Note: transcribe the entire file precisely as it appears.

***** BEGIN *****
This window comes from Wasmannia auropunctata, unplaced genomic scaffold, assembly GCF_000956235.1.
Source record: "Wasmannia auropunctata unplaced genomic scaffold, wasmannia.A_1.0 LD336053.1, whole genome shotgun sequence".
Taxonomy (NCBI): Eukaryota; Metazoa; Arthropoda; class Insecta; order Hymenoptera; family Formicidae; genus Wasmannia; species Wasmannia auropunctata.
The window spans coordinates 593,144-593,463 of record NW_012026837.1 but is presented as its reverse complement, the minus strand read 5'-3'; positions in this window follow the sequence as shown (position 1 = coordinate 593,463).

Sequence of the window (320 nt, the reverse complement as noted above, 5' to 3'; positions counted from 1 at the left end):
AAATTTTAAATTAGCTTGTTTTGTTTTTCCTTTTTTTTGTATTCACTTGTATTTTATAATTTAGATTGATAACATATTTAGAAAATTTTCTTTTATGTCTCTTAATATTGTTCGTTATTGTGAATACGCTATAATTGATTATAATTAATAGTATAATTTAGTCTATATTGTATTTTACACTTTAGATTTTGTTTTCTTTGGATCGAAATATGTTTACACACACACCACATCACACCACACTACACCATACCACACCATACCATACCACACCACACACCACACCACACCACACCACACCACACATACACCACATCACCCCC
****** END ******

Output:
This window comes from Wasmannia auropunctata, unplaced genomic scaffold, assembly GCF_000956235.1.
Source record: "Wasmannia auropunctata unplaced genomic scaffold, wasmannia.A_1.0 LD336053.1, whole genome shotgun sequence".
Taxonomy (NCBI): Eukaryota; Metazoa; Arthropoda; class Insecta; order Hymenoptera; family Formicidae; genus Wasmannia; species Wasmannia auropunctata.
The window spans coordinates 593,144-593,463 of record NW_012026837.1 but is presented as its reverse complement, the minus strand read 5'-3'; positions in this window follow the sequence as shown (position 1 = coordinate 593,463).

Sequence of the window (320 nt, the reverse complement as noted above, 5' to 3'; positions counted from 1 at the left end):
AAATTTTAAATTAGCTTGTTTTGTTTTTCCTTTTTTTTGTATTCACTTGTATTTTATAATTTAGATTGATAACATATTTAGAAAATTTTCTTTTATGTCTCTTAATATTGTTCGTTATTGTGAATACGCTATAATTGATTATAATTAATAGTATAATTTAGTCTATATTGTATTTTACACTTTAGATTTTGTTTTCTTTGGATCGAAATATGTTTACACACACACCACATCACACCACACTACACCATACCACACCATACCATACCACACCACACACCACACCACACCACACCACACCACACATACACCACATCACCCCC